READING: How The Monster In Prada Appeared For Fall/Winter 2019
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IT’S TYPICAL FOR HIGH FASHION DESIGNERS to create up to six collections a year. It’s a brutal, fleeting churn. Clothes without a narrative are nothing more than dull garments. With the right story though, clothes bloom into a collection.

Even though fashion houses have been spinning yarns — what a dreadful, irresistible pun! — for centuries, we lap these stories up like the guilty, fetishised pleasures they are. Because what follows fetishism is usually worship, and Prada understands this.

The house isn’t shy about taking creative liberties. From withdrawing offensive trinkets to breaking female comic book artists, the house responds tactically to zeitgeist conversations. Its sublime performance on the runway is often accompanied by head-scratchers. Head-scratchers like, why did women’s wear feature in the Men’s Fall/Winter 2019 show in Milan? Was the men’s collection alone unable to prop the collective interest?

How The Monster In Prada Appeared For Fall/Winter 2019

Like Mary Shelley’s creation, the collection was a mixed bag of parts culled from a loose string of ideas. 

It was also the first time Gigi Hadid walked for Prada.

The unlikely emblem of the show was a cartoonish Frankenstein, the fictional character of Mary Shelley’s 1818 novel. The creature’s head and screwed-wounded fists ran amok on bright tops, while a blur of lighting bolts zapped and fried other tops. Triple belting and marabou trimmed hats were featured heavily on both boys and girls. Like Victor Frankenstein’s unorthodox experiment, the pieces came together tumultuously sometimes. With the camp horror influence, you half expected to see Werewolf, Bigfoot, or that Giant Squid from 20,000 Leagues Under The Sea, but the show didn’t tip that way as Halloween was clearly over. The aesthete in Miuccia Prada regained control though, and her class pulled through.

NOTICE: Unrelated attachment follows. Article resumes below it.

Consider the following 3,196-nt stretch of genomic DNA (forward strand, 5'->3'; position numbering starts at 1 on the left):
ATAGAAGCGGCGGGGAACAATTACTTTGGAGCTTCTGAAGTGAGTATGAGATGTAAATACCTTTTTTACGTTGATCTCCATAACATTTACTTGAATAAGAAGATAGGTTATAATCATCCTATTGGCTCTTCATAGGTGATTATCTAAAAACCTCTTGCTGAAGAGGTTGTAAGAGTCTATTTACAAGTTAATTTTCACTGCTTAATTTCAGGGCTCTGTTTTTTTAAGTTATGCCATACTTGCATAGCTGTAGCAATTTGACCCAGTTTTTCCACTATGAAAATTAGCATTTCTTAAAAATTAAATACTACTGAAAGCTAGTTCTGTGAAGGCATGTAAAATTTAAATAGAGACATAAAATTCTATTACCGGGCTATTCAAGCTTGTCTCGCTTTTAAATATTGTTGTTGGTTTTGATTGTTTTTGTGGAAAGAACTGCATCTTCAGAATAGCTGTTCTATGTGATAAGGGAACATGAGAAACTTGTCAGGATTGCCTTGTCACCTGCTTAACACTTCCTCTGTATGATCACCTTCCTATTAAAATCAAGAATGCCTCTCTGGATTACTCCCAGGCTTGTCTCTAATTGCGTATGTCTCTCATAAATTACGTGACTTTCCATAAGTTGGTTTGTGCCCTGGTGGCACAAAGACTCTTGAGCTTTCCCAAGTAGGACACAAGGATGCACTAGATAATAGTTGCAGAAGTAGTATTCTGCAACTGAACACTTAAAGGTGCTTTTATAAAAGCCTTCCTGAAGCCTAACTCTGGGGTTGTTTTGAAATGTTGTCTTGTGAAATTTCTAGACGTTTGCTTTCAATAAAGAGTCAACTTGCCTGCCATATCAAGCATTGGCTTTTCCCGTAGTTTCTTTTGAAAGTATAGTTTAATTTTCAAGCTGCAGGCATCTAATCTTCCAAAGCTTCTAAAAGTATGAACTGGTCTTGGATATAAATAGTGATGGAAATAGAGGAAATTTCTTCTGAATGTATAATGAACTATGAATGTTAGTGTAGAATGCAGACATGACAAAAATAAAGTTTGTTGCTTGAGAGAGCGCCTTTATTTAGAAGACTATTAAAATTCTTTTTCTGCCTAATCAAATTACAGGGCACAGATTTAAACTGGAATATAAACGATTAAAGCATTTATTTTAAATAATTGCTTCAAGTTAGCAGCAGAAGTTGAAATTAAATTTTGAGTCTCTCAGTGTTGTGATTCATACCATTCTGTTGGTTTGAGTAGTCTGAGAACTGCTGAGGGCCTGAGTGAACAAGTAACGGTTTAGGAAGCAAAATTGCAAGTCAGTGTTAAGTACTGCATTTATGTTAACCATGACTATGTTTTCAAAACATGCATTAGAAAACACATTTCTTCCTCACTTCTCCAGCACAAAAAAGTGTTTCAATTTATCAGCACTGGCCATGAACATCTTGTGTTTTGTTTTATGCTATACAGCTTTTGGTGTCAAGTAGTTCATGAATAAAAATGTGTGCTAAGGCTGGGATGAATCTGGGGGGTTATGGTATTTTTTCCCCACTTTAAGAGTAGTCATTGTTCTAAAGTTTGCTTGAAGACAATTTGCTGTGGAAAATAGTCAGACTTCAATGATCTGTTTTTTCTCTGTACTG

Boxy men’s silhouettes appeared alongside strapped and fitted women’s off-shoulder dresses — a classic Prada touch. Backpacks were also strapped high on backs, to frame attentive postures. It was minimalist, quaint and wonderfully flawed at the same time. Like Mary Shelley’s creation, the collection was a mixed bag of parts culled from a loose string of ideas. Conceptually, it made the Internet moan, but if this isn’t a sign that fashion is obsessively fluid, what is?

Like Mary Shelley’s unorthodox experiment, the collection came together tumultuously sometimes.

Felt hearts, attached by large safety pins, were also a recurring theme. There was a catchy bleakness and dark humour to the Fondazione Prada Complex. It was as though Prada found delightfully trashy, horror comic books in the basement and decided it’s time to be inclusive of middle-class teenage memory.

Asked by Numéro last month for the best way to consume art, Miuccia Prada — who received the Outstanding Achievement Award at The Fashion Awards 2018 — replied: “Rapidly. What counts is the first impression. It’s also my approach in my work. I’ve learnt to stay alert and trust my instincts. There are advantages and disadvantages in that of course.” Pearls of wisdom indeed, from the constant creator.

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The Fondazione Prada Complex transformed into an austere venue for dark humour.